Some things change. Some don’t.

Oct 17, 2013 | 2 comments

1903 Magazine

1903 Magazine

Greg, our Oysterville Storekeeper, has loaned me a copy of a 1903 magazine sent to him by his Aunt Lillian.  It is called The Coast: An Illustrated Magazine of the West and it is the January, 1903 issue – Volume V. Number One.  Pages 27 to 34 concern Pacific County and I was impressed that one of the introductory paragraphs could have almost been written today:

Pacific County, Washington, although among the smaller in area, is large in resources and great in opportunities.  Here we find six distinct avenues open for industrial and commercial activity:  lumbering, fishing, oystering, dairying, cranberry raising and the conducting of sea-side resorts.  Some things don’t change.

What interested me most, of course, was the part about Oysterville.  This is what it says:  (The editorial comments are mine.)

Lighthouse at North Cove

Lighthouse at North Cove, 1903

Oysterville, located near the head of the Peninsula, is a thriving village and was the first county seat of Pacific County.  [Not true.  It was the third county seat, Pacific City and Chinookville being first and second. – SS] I.A. Clark and R.H. Espy who came in 1853 [1854 – SS] are the reputed oldest settlers in the place.  They engaged in the oystering business and named the place Oysterville.  It is called the oldest town in the county, and was laid out in 1877.  John Crellin was the first postmaster here and received his appointment in 1856. [Actually Isaac A. Clark was the first postmaster of Oysterville and received his appointment April 29, 1858,  John Crellin, Jr. was next and was appointed February 14, 1863, — SS]   The Oysterville Oyster Company has just been organized here with M.E. Greenman president; F.A. Greenman, secretary; C.E. Kerlee, treasurer, which has a capital stock of $55,000, and proposes to plant fifteen acres with eastern oyster seed.  The shipping point of Oysterville is Nahcotta.  Again, some things don’t change, as in writers getting the facts straight.

Bay Center Methodist Church

Bay Center Methodist Church

Although the section is liberally sprinkled with illustrations, – lithographs and photographs – there were none of Oysterville.  Several  were of particular interest, though:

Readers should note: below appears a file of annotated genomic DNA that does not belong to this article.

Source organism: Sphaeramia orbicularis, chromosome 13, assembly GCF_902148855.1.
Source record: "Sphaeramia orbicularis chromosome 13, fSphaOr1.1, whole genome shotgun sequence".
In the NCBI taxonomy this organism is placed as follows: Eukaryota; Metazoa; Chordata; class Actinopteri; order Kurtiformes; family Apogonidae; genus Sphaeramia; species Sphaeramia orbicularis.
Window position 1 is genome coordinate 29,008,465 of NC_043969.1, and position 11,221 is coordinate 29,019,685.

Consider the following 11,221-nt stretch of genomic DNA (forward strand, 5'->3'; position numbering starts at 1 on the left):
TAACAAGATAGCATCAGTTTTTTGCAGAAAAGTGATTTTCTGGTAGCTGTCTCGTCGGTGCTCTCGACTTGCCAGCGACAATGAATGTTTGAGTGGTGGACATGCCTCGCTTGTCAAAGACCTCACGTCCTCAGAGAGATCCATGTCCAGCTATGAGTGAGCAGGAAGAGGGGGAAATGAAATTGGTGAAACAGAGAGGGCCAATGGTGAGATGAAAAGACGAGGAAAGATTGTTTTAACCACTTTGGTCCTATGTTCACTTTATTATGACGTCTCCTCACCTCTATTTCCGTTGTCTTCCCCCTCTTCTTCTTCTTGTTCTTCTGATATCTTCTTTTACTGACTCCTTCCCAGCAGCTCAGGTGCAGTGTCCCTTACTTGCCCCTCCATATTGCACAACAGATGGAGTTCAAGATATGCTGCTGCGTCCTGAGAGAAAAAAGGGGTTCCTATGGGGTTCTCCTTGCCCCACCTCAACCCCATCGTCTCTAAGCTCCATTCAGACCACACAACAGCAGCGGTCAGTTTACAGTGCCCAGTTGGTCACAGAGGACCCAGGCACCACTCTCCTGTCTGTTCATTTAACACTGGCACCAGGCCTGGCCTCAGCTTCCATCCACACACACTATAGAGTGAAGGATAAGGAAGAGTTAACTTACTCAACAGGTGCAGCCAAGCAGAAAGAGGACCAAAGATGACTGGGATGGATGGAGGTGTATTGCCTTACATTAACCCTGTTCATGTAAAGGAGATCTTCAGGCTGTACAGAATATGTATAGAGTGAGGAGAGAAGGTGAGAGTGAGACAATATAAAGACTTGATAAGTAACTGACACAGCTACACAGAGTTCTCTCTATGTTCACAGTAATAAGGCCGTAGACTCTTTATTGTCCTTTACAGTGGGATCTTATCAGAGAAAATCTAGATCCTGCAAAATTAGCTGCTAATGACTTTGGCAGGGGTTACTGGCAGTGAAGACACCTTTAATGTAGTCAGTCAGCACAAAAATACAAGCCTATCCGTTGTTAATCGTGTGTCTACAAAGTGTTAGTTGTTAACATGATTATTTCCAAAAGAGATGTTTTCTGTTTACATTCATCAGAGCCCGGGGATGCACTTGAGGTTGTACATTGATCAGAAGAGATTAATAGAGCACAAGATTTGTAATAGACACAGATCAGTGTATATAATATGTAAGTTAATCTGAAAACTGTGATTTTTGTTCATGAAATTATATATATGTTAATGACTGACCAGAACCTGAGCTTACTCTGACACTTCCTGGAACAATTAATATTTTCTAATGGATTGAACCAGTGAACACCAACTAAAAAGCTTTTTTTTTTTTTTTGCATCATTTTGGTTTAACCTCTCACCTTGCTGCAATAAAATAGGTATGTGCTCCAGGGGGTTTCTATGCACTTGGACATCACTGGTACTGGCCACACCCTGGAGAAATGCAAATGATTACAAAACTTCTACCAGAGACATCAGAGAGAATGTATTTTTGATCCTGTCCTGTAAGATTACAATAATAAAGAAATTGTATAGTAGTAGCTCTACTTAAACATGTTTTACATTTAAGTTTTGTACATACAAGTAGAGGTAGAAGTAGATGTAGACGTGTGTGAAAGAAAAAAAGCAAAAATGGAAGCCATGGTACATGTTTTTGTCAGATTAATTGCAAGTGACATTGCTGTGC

The Bay Center Methodist Church – the twin of our Oysterville Church, probably built using the same cookie-cutter plans.  It still exists, but for years has been a private residence and its similarity to our church is hard to make out.

The North Cove Lighthouse – where my great-grandfather holed up for a year in 1859 recovering his strength after a scarlet fever attack.  It is not clear whether he served as lightkeeper during that time.   The Lighthouse, officially called the Cape Shoalwater Lighthouse, no longer exists due to eroding sands and ever-encroaching tides.

Ilwaco Shoreline 1903

Ilwaco Shoreline c. 1903

A view of Fort Canby – and of the Ilwaco shoreline of 110 years ago.

I am so grateful to Greg for sharing (and to Aunt Lilly, too!).  The magazine is a treasure and no doubt I’ll be coming back to it time and time again.  My interest in our past is another thing that doesn’t change.

2 Comments

  1. Stephanie Frieze

    What a wonderful treasure Greg shared with you and you with us! I did not know that there’d been another lighthouse and found that most interesting, especially considering the fact that your great-grandfather removed to there with scarlet fever. Let us hope he just convalesced and had no duties beyond getting well.

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  2. Cuzzin Ralph

    In doing genealogy research I first encountered The Coast at Google Books where I found several articles written by my Greatgranduncle David Howard Gwinn in Volumes 8 and 9. My Uncle Howard was a newspaper owner/editor and also even a novelist (I have a copy of his single novel, The Gold of Ophir, pub 1898). While The Coast (aka Wilhelm’s Magazine), edited and published by Honor Lupfer Wilhelm (1870-1957) in Seattle, included mainly articles and photographs about the beautiful Pacific Northwest, it also included humorous stories from different sources (including my uncle). It was published from about 1900 to 1911 as a monthly magazine. After that Mr. Wilhelm evidently went to seminary and finished out his career as Rev. Wilhelm of the Ballard Presbyterian Church—following in the footsteps of his father Rev. Martin Luther Wilhelm of Ohio. While there are a few issues online at Google Books, most of the magazine has been reprinted (two volumes of the magazine per book) for prices ranging from $28-48 per book.

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